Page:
Abstract: Personal tracking technology has made it easier for people to better understand themselves and their routines around exercise, eating, finances, and more. This self-knowledge can serve as a first step toward changing behaviors, increasing awareness, or simply satisfying a curiosity. Though some people succeed in achieving their goals, most encounter a fundamental barrier: the design principles used in tracking technology assume people are highly motivated, unwavering in their diligence, and have the expertise necessary to analyze their data.
In this talk, I will demonstrate how the design of tracking technology can be improved to help people overcome two challenges: (1) helping people find value in their tracking, and (2) helping people find support through their tracking. I will present generalizable opportunities for designs to overcome these challenges through a conceptual model and framework, and will describe four novel systems which evaluate design strategies that are uncovered by these opportunities. The novel systems demonstrate how designs can better surface interesting and actionable insights from data, support people after they have lapsed in tracking, help people create interesting shareable content from their tracked data, and scaffold an interested audience with which to share. I will conclude by discussing opportunities I am excited to explore in the future, including supporting the decision to track and the tool selection process, enabling opportunistic storytelling through tracked data, and developing more inclusive tracking technologies.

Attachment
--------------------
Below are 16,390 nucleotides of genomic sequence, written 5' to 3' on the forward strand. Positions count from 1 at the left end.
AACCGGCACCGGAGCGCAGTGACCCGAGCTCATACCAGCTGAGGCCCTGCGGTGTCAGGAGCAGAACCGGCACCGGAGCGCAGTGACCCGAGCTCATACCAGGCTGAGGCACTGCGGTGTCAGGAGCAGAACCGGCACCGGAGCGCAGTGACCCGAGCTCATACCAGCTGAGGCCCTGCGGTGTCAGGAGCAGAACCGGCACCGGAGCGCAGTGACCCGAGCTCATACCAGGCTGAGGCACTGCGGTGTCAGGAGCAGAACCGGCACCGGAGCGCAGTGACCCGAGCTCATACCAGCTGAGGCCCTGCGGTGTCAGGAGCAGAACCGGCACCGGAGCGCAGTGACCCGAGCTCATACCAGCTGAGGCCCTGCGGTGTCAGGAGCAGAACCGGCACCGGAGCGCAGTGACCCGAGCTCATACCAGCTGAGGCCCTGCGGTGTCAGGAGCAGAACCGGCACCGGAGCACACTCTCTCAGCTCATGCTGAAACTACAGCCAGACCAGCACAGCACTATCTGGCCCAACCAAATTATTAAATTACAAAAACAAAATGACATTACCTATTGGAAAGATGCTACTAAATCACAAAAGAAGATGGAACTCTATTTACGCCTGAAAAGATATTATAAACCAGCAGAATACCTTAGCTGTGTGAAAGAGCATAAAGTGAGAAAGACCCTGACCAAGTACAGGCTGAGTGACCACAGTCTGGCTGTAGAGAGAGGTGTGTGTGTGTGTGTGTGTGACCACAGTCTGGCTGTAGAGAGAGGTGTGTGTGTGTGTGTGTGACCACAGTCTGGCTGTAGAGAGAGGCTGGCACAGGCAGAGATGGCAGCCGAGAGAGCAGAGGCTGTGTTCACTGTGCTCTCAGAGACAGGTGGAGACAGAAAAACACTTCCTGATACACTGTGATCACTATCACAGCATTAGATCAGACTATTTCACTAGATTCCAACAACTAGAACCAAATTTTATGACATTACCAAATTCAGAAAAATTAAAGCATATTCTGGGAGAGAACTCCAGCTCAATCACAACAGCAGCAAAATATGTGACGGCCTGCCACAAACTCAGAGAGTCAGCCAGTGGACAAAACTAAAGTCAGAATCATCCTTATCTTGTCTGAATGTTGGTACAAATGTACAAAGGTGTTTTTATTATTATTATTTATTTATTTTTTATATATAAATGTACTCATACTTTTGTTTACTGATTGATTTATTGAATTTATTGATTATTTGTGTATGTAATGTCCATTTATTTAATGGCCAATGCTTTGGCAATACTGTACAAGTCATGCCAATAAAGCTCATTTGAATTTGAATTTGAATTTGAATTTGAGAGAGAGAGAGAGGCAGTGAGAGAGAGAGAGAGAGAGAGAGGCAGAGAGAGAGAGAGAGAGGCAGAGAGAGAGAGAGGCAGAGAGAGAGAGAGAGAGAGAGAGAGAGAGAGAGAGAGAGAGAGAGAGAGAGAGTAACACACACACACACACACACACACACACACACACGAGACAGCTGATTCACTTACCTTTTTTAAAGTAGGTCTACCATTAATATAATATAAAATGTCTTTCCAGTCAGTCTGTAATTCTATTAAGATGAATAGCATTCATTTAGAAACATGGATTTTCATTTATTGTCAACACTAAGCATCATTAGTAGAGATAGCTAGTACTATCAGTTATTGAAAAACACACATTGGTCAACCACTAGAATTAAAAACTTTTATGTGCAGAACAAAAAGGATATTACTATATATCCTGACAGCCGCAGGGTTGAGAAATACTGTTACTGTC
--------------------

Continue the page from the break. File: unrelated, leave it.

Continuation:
Bio: Daniel Epstein is a Ph.D. Candidate in Computer Science & Engineering at the University of Washington, where he is coadvised by James Fogarty and Sean Munson. Daniel's research examines how people use personal tracking technology today, using this understanding to inform the development of novel systems and generalizable models and frameworks. In addition to publications and awards at top-tier venues for Human-Computer Interaction, his work has been featured in the popular press such as Cosmopolitan, the Atlantic, and the Wall Street Journal, and has been presented to product and development teams at Fitbit, Microsoft, and Adobe.